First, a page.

This is an exciting read and an interesting study of human nature, as the students organize their "club" and the winning (at first) is all about beating the house. Very quickly their dependance on the money brought in by their new venture takes the competition in a new and scary direction.
A thoroughly-entertaining real-life how-to on beating the casinos at their own game (NOTE: many of the techniques used here may no longer work -- casino owners know how to read books, too). The authors made millions all across the country, then told this tale. Wow.
Laurie G. (mummyisis) reviewed Bringing Down the House: The Inside Story of Six M.I.T. Students Who Took Vegas for Millions on
Helpful Score: 4
The book was so much better than the movie...but aren't they always!
I highly recommend this book. It's a good read and well written. Plus, you get the tips on how to count cards....if you're daring enough to try it...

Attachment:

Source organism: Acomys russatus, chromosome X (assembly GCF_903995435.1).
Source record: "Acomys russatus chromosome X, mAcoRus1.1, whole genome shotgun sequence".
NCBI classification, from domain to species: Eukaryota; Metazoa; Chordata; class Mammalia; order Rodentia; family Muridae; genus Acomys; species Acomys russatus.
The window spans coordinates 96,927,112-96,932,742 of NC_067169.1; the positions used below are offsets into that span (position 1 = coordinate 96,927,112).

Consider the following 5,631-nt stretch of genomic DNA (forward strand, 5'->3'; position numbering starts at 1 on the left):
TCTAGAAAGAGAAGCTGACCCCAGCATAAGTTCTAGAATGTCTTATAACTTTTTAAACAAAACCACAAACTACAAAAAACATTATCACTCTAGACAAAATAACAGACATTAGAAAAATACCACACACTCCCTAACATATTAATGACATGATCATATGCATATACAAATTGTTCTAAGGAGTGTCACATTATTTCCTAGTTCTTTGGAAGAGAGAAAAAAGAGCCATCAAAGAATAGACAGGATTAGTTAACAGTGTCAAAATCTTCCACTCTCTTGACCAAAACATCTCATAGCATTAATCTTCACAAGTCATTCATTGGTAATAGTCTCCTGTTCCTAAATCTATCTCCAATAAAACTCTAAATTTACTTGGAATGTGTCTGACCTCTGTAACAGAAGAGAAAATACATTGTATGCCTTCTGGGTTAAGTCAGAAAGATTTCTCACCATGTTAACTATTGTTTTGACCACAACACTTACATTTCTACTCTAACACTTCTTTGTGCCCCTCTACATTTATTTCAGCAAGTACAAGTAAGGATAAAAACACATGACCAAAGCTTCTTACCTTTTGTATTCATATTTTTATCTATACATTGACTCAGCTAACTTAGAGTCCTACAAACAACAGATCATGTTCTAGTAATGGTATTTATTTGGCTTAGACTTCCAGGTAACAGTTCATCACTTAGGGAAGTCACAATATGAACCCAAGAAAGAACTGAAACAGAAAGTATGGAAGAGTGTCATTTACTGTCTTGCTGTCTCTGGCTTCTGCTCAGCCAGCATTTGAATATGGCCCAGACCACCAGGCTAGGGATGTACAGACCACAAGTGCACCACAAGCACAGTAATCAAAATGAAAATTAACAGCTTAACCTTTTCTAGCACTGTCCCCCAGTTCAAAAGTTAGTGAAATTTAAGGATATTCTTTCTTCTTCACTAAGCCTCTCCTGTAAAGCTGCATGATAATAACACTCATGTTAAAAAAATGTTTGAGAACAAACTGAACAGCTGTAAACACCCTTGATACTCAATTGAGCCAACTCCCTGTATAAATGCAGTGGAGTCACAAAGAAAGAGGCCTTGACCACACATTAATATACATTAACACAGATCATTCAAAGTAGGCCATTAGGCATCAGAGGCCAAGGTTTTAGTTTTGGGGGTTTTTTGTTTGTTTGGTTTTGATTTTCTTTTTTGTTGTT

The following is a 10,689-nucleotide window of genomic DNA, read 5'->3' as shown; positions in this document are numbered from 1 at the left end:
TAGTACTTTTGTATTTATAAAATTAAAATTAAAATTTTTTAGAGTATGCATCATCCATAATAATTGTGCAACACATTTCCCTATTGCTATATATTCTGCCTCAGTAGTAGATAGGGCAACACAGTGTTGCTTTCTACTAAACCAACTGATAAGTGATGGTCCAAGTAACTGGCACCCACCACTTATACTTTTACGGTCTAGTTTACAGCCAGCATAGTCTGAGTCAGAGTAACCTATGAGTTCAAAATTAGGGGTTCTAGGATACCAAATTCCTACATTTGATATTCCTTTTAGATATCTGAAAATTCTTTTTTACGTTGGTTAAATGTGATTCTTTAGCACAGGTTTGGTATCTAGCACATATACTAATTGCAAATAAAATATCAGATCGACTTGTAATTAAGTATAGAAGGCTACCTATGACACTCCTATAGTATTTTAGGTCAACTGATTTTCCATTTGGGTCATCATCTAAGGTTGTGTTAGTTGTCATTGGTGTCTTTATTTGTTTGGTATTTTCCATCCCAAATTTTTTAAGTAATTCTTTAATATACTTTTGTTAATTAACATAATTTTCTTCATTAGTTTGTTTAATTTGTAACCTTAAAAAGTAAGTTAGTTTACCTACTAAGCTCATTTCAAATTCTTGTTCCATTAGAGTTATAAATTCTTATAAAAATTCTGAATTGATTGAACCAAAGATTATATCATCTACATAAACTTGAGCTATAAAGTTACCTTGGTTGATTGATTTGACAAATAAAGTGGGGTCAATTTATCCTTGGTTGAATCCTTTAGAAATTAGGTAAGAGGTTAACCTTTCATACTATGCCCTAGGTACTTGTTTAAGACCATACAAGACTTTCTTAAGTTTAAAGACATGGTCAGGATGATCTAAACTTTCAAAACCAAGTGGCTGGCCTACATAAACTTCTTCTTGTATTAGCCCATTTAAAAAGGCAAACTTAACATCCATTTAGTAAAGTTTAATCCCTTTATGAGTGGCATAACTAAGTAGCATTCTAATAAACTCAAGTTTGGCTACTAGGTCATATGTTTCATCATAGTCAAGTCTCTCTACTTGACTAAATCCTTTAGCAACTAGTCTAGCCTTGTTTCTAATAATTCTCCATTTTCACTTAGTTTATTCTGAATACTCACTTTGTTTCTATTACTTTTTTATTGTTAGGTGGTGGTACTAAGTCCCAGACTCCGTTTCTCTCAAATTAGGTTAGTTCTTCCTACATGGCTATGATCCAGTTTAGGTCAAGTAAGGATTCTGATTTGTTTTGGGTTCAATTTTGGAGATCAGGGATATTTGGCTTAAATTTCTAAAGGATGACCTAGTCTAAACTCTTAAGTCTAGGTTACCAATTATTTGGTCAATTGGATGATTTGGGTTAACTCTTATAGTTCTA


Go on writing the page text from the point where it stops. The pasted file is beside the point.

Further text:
A fun read...the amazing inside story about a gambling ring of M.I.T. students who beat the system in Las Vegas...and lived to tell how! In less than three years, the students take some of the world's most dophisticated casinos for more than $3 million by playing blackjack.
Amazing how these math genius's were able to "beat" the system for as long as they did. Although a true story, it read like fiction. If you have watched the movie "21", but haven't read the book, I would suggest reading the book as there are many differences including the ending. Ben did a great job telling the story through the eyes of one student who was a Big Player.
"He knew he looked like the most arrogant pr**k in the world, but he didn't care. Hubris had no place in a card-counter's vocabulary. There was plenty of time for humility back in Boston..."
So, besides that bit, which will annoy me for the next week or so, it was a pretty good book. I didn't care for Mezrich's style so much (Crichton? Stephen King self-parody?), but the story is great. Much better than the movie.
The story of how these MIT students mastered a foolproof method for card counting got my husband into reading. Yeah! I did skim a few parts, but was enthralled at the system they developed and the extreme success they experienced for a long time.